An excerpt from John Main, “Make Nothing Happen,” WORD MADE FLESH (London: Canterbury, 1993), pp. 20-21.
Religion is meaningless if it is confined to external and ritual acts of worship. Liturgy and ritual only have meaning when they are inspired by conversion of heart.
This is what we are turning to as we learn to be still. In stillness an awareness matures that God has revealed himself to humanity in Jesus and that Jesus reveals himself to us, in our heart, by his Spirit which he has sent to dwell within us. Our life, no less than liturgy, finds meaning when we are as fully open as we can be to this Spirit.
Looked at from the outside, meditation can be thought of as a static condition, one in which you had closed down the doors of perception. But from actual experience meditation is known to be far from a static state and is far better understood as a dynamic awakening to the fullness of our own potential for growth. The expansion of our spirit in the love of Jesus is this fullness. Simplicity, childlike trust and wonder are the ways to realize it. We are not looking for anything to happen, for any insights or wisdom. We are not analyzing any superficial or external phenomena. All this is trivia compared with the knowledge of the Spirit dwelling within us that arises when we turn our minds aside from what is temporal and passing and instead open our hearts to what is enduring: God and God’s love for each of us. [. . . .]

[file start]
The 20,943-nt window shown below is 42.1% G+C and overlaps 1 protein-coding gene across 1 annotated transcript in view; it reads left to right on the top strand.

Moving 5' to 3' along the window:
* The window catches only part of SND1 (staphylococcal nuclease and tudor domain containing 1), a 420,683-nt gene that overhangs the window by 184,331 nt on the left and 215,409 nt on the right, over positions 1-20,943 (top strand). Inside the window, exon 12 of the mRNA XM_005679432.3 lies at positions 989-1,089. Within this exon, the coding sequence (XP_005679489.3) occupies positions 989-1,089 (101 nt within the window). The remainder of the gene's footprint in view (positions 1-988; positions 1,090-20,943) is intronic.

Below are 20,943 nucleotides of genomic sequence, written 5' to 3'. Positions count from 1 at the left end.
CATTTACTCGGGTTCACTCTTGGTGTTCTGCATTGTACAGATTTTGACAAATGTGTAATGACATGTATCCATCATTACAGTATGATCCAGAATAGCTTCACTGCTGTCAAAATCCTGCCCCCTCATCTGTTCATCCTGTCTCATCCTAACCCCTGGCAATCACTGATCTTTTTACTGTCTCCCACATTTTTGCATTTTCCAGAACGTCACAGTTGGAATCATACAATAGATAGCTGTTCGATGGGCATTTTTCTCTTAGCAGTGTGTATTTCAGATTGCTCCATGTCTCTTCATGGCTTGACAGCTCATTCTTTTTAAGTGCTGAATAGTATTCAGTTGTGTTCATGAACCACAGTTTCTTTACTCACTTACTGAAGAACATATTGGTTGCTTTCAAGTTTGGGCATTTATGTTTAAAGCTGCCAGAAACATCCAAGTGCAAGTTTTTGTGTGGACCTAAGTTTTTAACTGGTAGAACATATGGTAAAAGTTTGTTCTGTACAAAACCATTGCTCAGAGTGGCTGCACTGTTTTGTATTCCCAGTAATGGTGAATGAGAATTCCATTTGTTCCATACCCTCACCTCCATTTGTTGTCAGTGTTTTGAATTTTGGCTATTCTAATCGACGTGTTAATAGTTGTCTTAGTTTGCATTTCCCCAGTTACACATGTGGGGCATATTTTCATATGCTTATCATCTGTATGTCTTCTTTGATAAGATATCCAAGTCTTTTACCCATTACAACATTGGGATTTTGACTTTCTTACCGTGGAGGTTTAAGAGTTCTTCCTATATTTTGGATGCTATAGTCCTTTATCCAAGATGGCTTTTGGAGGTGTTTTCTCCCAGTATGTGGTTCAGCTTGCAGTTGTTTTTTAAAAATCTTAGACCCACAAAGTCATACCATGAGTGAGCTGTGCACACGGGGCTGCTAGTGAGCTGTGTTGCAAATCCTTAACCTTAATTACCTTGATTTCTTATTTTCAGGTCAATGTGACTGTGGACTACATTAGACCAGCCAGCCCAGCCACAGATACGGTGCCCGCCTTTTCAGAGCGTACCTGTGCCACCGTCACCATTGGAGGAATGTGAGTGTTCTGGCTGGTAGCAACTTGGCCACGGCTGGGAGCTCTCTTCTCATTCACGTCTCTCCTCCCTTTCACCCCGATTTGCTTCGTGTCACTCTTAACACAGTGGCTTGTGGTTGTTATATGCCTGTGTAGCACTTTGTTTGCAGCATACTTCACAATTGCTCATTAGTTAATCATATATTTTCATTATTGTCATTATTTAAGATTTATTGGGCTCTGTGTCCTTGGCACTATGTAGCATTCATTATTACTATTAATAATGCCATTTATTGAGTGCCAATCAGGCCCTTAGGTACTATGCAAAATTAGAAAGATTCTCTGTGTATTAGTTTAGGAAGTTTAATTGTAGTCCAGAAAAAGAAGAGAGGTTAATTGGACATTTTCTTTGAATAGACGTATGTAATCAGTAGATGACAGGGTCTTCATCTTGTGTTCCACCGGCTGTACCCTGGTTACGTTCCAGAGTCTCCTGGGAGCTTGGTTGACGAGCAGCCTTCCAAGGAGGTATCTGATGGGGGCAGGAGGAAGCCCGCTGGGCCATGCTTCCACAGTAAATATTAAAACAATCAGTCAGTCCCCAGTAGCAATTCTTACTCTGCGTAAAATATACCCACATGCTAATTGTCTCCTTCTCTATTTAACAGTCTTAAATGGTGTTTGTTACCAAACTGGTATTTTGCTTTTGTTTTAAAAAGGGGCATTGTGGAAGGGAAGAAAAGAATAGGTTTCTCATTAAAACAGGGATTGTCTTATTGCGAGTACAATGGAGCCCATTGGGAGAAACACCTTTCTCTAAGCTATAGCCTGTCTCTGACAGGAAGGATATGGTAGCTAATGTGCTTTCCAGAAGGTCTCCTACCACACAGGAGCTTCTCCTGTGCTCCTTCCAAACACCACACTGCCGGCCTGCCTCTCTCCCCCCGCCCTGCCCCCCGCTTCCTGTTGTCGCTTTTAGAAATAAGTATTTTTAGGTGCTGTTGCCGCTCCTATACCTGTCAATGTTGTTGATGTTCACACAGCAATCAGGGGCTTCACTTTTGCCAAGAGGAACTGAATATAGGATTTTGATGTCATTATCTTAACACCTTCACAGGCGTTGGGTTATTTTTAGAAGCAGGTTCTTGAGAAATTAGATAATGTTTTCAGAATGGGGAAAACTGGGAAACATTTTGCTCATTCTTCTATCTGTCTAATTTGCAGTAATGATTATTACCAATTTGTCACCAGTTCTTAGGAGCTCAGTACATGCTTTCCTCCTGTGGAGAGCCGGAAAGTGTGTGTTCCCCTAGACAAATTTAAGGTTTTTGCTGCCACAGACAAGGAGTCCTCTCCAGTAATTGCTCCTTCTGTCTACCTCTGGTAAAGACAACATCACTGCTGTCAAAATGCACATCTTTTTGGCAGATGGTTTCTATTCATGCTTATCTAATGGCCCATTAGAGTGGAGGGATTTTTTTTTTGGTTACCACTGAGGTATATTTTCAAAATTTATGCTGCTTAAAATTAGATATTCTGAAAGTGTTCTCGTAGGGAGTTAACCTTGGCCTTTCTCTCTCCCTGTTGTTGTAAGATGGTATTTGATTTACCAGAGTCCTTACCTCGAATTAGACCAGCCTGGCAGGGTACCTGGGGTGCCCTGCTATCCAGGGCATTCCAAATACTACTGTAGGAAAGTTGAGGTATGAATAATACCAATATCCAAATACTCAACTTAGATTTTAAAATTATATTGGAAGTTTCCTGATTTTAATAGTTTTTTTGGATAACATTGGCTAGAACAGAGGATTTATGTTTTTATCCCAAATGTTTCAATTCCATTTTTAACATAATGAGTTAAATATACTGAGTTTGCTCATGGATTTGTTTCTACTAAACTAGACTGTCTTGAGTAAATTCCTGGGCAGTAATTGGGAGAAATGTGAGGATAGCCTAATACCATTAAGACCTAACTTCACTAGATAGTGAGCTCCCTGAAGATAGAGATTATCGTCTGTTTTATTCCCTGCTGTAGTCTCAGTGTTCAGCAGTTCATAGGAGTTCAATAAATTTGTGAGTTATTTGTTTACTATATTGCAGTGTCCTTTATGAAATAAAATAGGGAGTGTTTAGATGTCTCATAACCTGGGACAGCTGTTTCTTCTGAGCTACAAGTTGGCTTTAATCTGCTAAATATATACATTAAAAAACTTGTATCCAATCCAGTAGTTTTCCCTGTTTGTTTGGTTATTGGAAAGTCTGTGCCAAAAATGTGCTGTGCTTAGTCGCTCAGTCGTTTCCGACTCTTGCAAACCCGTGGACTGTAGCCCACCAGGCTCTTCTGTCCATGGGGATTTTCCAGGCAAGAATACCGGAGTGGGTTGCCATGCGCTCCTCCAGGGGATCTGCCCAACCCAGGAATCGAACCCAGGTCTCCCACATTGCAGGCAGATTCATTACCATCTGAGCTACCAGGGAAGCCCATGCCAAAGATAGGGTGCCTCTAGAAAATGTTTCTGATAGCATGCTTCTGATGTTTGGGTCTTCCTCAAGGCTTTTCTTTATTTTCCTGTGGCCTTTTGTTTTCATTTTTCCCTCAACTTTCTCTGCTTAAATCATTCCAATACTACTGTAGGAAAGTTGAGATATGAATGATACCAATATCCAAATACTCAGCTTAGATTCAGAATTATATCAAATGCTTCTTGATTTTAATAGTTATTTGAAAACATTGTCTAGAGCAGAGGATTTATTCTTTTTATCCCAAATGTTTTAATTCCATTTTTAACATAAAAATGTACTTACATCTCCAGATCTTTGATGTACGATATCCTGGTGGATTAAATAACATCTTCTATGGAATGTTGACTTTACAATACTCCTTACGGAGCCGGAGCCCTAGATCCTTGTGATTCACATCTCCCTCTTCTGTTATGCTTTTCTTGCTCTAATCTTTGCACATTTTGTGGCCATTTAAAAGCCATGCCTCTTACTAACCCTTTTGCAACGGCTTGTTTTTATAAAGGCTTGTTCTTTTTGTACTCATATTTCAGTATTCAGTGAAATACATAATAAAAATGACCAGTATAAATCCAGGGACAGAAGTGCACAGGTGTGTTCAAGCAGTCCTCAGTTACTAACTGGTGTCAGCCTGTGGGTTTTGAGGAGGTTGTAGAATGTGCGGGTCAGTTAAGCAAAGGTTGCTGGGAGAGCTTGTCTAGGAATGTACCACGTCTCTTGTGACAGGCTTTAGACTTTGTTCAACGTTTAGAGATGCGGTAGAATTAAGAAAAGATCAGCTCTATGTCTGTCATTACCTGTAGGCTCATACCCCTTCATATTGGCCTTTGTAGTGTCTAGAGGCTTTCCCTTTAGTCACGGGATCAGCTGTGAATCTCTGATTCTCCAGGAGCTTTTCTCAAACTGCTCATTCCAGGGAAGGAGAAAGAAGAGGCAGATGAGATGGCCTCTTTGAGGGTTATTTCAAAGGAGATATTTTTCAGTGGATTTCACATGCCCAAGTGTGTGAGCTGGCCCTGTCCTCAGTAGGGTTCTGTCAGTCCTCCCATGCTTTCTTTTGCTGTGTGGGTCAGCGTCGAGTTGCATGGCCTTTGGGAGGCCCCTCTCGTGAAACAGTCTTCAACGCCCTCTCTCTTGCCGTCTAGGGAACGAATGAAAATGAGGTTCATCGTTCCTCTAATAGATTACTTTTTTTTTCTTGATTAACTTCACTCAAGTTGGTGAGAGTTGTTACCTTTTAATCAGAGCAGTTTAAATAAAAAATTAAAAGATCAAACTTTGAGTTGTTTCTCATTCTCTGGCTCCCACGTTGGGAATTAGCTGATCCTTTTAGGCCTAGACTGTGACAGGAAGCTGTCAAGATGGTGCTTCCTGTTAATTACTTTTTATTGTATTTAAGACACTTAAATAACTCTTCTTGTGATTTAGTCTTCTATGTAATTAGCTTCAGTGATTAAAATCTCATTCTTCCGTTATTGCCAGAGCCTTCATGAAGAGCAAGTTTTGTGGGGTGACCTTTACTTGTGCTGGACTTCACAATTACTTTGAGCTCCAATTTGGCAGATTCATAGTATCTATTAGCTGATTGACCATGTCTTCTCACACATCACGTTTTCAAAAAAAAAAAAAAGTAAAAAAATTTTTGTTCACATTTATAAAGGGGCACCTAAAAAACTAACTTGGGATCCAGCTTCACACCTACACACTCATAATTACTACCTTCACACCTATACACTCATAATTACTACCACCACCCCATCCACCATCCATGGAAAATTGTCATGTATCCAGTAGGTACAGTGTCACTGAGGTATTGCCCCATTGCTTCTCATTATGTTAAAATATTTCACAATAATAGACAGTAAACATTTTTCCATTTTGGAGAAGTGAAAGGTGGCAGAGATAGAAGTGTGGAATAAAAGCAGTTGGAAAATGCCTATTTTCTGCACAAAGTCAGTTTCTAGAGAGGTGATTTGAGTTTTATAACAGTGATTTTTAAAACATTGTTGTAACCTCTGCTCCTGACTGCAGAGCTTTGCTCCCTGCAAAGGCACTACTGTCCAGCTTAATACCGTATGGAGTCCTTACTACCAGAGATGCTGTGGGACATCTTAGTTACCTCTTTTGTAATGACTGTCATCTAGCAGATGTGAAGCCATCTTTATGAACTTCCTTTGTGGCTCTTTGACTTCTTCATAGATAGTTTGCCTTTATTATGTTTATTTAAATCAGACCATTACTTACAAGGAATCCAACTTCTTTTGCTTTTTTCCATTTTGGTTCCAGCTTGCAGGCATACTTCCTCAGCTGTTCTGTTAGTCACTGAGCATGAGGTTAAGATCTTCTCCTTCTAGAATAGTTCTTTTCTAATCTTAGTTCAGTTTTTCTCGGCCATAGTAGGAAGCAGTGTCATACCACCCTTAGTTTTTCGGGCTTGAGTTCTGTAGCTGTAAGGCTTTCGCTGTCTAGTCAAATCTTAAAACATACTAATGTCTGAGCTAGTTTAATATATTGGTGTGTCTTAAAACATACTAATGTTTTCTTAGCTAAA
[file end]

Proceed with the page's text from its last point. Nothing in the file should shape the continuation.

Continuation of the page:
It is nothing less than essential to meditate every day. Meditation is to the spirit what food and air are to the body. We must come to peacefulness, serenity and our capacity for true vision if we are to live in the light of God. Again and again the Gospel tells us that that light shines in our hearts. So we need only to be open to it in humility and love.
After meditation: from Willigis Jager, SEARCH FOR THE MEANING OF LIFE: Essays and Reflections on the Mystical Experience (Liguori, MO: Triumph Books, 1995), p. 75.
Religion may be compared to a glass window. It remains dark unless it is lit from behind. The light itself is not visible, but in the window of religion it takes on a structure and becomes comprehensible to everyone. Although religion often tends to bind its followers to the structures of the window, the ultimate thing is not the window but the light that shines behind it. Only those who see the light of God behind all the structures can realize the meaning and goal of religion.
Carla Cooper - email@example.com